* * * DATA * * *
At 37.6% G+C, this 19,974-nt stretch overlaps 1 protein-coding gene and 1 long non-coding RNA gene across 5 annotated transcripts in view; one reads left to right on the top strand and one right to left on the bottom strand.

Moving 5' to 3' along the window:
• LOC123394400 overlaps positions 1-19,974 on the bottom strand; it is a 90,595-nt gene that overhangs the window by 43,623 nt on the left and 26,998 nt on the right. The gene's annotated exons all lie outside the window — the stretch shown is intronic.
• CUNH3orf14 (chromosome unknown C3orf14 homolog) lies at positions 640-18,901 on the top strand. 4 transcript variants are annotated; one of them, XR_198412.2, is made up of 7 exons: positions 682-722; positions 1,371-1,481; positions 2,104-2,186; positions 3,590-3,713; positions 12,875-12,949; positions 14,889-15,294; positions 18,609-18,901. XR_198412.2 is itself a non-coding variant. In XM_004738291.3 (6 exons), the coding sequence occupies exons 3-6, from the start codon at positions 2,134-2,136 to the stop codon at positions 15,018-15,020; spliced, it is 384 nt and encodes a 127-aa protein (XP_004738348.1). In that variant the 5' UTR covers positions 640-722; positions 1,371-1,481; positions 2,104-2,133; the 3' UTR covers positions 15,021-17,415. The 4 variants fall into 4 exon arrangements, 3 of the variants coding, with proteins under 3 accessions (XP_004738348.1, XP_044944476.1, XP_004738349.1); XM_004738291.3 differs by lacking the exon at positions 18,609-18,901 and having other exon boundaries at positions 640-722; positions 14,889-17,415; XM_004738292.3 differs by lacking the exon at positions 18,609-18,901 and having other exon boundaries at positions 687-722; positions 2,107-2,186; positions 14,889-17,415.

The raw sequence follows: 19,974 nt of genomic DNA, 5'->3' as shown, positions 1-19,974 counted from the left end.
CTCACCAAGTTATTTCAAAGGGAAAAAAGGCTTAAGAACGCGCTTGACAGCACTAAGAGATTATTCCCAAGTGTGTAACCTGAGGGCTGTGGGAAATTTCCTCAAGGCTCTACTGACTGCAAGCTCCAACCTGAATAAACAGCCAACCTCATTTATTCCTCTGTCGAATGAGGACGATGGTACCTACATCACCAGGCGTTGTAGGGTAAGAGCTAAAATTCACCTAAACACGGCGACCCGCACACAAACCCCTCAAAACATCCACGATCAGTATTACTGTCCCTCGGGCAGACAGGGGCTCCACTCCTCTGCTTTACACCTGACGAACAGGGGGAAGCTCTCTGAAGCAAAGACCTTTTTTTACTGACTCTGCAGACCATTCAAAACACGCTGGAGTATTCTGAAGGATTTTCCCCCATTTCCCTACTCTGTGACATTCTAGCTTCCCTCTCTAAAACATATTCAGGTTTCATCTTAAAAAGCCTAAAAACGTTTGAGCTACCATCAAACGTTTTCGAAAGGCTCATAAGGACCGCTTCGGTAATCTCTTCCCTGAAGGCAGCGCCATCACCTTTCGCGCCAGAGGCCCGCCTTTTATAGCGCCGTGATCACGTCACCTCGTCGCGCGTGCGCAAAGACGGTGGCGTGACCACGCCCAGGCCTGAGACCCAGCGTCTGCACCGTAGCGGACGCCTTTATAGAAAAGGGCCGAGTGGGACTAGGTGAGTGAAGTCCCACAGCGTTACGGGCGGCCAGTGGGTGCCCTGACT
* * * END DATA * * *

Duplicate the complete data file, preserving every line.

At 37.6% G+C, this 19,974-nt stretch overlaps 1 protein-coding gene and 1 long non-coding RNA gene across 5 annotated transcripts in view; one reads left to right on the top strand and one right to left on the bottom strand.

Moving 5' to 3' along the window:
• LOC123394400 overlaps positions 1-19,974 on the bottom strand; it is a 90,595-nt gene that overhangs the window by 43,623 nt on the left and 26,998 nt on the right. The gene's annotated exons all lie outside the window — the stretch shown is intronic.
• CUNH3orf14 (chromosome unknown C3orf14 homolog) lies at positions 640-18,901 on the top strand. 4 transcript variants are annotated; one of them, XR_198412.2, is made up of 7 exons: positions 682-722; positions 1,371-1,481; positions 2,104-2,186; positions 3,590-3,713; positions 12,875-12,949; positions 14,889-15,294; positions 18,609-18,901. XR_198412.2 is itself a non-coding variant. In XM_004738291.3 (6 exons), the coding sequence occupies exons 3-6, from the start codon at positions 2,134-2,136 to the stop codon at positions 15,018-15,020; spliced, it is 384 nt and encodes a 127-aa protein (XP_004738348.1). In that variant the 5' UTR covers positions 640-722; positions 1,371-1,481; positions 2,104-2,133; the 3' UTR covers positions 15,021-17,415. The 4 variants fall into 4 exon arrangements, 3 of the variants coding, with proteins under 3 accessions (XP_004738348.1, XP_044944476.1, XP_004738349.1); XM_004738291.3 differs by lacking the exon at positions 18,609-18,901 and having other exon boundaries at positions 640-722; positions 14,889-17,415; XM_004738292.3 differs by lacking the exon at positions 18,609-18,901 and having other exon boundaries at positions 687-722; positions 2,107-2,186; positions 14,889-17,415.

The raw sequence follows: 19,974 nt of genomic DNA, 5'->3' as shown, positions 1-19,974 counted from the left end.
CTCACCAAGTTATTTCAAAGGGAAAAAAGGCTTAAGAACGCGCTTGACAGCACTAAGAGATTATTCCCAAGTGTGTAACCTGAGGGCTGTGGGAAATTTCCTCAAGGCTCTACTGACTGCAAGCTCCAACCTGAATAAACAGCCAACCTCATTTATTCCTCTGTCGAATGAGGACGATGGTACCTACATCACCAGGCGTTGTAGGGTAAGAGCTAAAATTCACCTAAACACGGCGACCCGCACACAAACCCCTCAAAACATCCACGATCAGTATTACTGTCCCTCGGGCAGACAGGGGCTCCACTCCTCTGCTTTACACCTGACGAACAGGGGGAAGCTCTCTGAAGCAAAGACCTTTTTTTACTGACTCTGCAGACCATTCAAAACACGCTGGAGTATTCTGAAGGATTTTCCCCCATTTCCCTACTCTGTGACATTCTAGCTTCCCTCTCTAAAACATATTCAGGTTTCATCTTAAAAAGCCTAAAAACGTTTGAGCTACCATCAAACGTTTTCGAAAGGCTCATAAGGACCGCTTCGGTAATCTCTTCCCTGAAGGCAGCGCCATCACCTTTCGCGCCAGAGGCCCGCCTTTTATAGCGCCGTGATCACGTCACCTCGTCGCGCGTGCGCAAAGACGGTGGCGTGACCACGCCCAGGCCTGAGACCCAGCGTCTGCACCGTAGCGGACGCCTTTATAGAAAAGGGCCGAGTGGGACTAGGTGAGTGAAGTCCCACAGCGTTACGGGCGGCCAGTGGGTGCCCTGACT